To avoid accidents, there could be more awareness based on who and what is around us while we drive. Pay attention to what we’re doing and what other people are doing as well. Please obey the traffic laws. They are designed to protect us and save lives.
Many people drink and drive but most of the time they get lucky. We all think nothing bad will happen to us, but sometimes reacting to difficult driving situations requires sober attention. If you know you’re going out to drink leave your keys at home and take a taxi. Life is precious.
Wayne Jordan from the UK
Waste of lives
Usually drivers here lack patience. They take advantage of each centimeter and don’t allow traffic to flow, especially at crossroads. Also, drunk drivers in Vietnam are irresponsible. They seem not to worry about their families and other road users. In general, speed can be okay, except for 12 seaters and big coaches. However, the situation gets far worse during Tet. I think coaches and minibuses should be monitored more heavily and kids on motorbikes should always wear a helmet.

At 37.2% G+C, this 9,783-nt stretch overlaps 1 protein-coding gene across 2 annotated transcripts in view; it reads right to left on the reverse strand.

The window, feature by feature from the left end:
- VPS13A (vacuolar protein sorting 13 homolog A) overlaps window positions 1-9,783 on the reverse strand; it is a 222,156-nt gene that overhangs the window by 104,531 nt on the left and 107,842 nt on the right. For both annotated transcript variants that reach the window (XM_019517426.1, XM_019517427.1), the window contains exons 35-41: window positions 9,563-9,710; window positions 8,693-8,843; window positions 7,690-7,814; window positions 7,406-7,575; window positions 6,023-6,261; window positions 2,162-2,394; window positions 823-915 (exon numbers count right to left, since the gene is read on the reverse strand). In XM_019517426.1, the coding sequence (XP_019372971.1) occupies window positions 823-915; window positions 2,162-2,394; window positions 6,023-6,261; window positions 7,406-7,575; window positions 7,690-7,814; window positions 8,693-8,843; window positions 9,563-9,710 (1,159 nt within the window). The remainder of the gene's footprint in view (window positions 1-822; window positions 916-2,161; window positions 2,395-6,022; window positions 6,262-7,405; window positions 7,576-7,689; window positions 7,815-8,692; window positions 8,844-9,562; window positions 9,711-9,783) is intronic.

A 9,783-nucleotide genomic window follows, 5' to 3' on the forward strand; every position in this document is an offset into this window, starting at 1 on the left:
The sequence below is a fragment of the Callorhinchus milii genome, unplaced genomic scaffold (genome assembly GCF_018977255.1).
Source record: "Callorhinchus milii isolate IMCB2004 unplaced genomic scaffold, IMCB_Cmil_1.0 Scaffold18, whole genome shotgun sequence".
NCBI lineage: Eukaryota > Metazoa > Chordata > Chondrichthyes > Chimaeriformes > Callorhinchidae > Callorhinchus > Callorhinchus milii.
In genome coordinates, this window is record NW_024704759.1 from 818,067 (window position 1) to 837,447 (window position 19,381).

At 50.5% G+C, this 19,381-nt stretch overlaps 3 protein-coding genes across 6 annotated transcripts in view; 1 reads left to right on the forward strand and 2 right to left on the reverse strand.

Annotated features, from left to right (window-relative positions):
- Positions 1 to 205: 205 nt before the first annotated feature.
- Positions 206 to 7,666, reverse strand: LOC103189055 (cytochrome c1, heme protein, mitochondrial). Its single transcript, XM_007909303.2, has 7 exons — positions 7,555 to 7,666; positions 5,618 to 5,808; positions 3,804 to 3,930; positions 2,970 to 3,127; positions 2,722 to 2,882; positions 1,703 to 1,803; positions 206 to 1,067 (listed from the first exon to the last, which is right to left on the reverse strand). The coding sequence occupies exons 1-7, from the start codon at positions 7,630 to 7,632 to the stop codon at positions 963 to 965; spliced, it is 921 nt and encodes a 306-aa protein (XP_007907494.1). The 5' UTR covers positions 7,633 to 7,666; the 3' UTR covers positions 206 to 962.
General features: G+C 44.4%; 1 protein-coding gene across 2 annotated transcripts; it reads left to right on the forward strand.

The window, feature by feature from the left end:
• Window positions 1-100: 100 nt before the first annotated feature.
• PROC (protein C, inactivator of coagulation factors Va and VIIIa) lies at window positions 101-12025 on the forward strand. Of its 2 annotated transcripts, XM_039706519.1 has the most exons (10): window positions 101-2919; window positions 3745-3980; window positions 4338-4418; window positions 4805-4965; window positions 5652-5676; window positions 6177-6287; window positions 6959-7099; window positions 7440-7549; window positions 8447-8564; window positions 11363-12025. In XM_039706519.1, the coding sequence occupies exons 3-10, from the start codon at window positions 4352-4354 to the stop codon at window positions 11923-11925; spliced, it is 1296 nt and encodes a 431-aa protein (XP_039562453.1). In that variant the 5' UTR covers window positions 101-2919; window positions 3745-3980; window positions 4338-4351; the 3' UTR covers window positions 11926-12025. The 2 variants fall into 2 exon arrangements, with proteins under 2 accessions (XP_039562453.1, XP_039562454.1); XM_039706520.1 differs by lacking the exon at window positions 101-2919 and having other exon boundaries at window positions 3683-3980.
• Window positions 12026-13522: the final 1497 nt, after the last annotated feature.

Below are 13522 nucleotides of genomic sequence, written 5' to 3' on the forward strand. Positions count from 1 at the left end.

Road accidents are a waste of life, and most of them are avoidable. And when we see an accident with serious injuries, we should stop, ask a passer-by for help, and take those involved to a hospital. Many are afraid to stop because they fear being accused of involvement in the accident.
Pierre Siquet from Belgium